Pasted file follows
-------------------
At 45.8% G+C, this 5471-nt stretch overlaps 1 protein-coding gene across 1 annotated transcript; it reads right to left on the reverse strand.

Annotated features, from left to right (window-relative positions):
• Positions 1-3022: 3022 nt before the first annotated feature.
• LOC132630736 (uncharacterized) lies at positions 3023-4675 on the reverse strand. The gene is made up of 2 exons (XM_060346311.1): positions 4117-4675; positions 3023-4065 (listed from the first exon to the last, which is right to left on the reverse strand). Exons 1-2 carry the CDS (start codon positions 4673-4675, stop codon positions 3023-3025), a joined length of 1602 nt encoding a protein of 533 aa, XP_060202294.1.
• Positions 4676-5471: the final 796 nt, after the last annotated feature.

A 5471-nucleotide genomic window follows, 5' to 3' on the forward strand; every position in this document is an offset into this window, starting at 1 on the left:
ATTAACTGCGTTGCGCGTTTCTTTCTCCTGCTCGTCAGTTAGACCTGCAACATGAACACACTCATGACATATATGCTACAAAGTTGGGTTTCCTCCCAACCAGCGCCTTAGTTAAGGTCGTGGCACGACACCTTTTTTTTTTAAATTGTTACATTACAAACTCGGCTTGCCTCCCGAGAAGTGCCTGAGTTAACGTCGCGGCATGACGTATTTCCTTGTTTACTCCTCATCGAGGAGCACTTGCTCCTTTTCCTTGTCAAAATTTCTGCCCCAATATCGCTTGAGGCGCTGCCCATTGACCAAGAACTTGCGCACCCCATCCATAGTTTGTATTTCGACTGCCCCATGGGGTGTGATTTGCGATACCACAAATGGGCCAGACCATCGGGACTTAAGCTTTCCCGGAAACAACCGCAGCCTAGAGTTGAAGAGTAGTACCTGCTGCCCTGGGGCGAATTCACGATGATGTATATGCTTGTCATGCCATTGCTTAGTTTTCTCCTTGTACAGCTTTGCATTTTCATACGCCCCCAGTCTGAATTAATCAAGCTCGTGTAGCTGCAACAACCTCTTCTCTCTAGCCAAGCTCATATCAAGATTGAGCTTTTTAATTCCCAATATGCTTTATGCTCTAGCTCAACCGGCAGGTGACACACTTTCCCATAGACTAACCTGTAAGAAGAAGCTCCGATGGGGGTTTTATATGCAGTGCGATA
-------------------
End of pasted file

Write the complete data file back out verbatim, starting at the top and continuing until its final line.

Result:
At 45.8% G+C, this 5471-nt stretch overlaps 1 protein-coding gene across 1 annotated transcript; it reads right to left on the reverse strand.

Annotated features, from left to right (window-relative positions):
• Positions 1-3022: 3022 nt before the first annotated feature.
• LOC132630736 (uncharacterized) lies at positions 3023-4675 on the reverse strand. The gene is made up of 2 exons (XM_060346311.1): positions 4117-4675; positions 3023-4065 (listed from the first exon to the last, which is right to left on the reverse strand). Exons 1-2 carry the CDS (start codon positions 4673-4675, stop codon positions 3023-3025), a joined length of 1602 nt encoding a protein of 533 aa, XP_060202294.1.
• Positions 4676-5471: the final 796 nt, after the last annotated feature.

A 5471-nucleotide genomic window follows, 5' to 3' on the forward strand; every position in this document is an offset into this window, starting at 1 on the left:
ATTAACTGCGTTGCGCGTTTCTTTCTCCTGCTCGTCAGTTAGACCTGCAACATGAACACACTCATGACATATATGCTACAAAGTTGGGTTTCCTCCCAACCAGCGCCTTAGTTAAGGTCGTGGCACGACACCTTTTTTTTTTAAATTGTTACATTACAAACTCGGCTTGCCTCCCGAGAAGTGCCTGAGTTAACGTCGCGGCATGACGTATTTCCTTGTTTACTCCTCATCGAGGAGCACTTGCTCCTTTTCCTTGTCAAAATTTCTGCCCCAATATCGCTTGAGGCGCTGCCCATTGACCAAGAACTTGCGCACCCCATCCATAGTTTGTATTTCGACTGCCCCATGGGGTGTGATTTGCGATACCACAAATGGGCCAGACCATCGGGACTTAAGCTTTCCCGGAAACAACCGCAGCCTAGAGTTGAAGAGTAGTACCTGCTGCCCTGGGGCGAATTCACGATGATGTATATGCTTGTCATGCCATTGCTTAGTTTTCTCCTTGTACAGCTTTGCATTTTCATACGCCCCCAGTCTGAATTAATCAAGCTCGTGTAGCTGCAACAACCTCTTCTCTCTAGCCAAGCTCATATCAAGATTGAGCTTTTTAATTCCCAATATGCTTTATGCTCTAGCTCAACCGGCAGGTGACACACTTTCCCATAGACTAACCTGTAAGAAGAAGCTCCGATGGGGGTTTTATATGCAGTGCGATA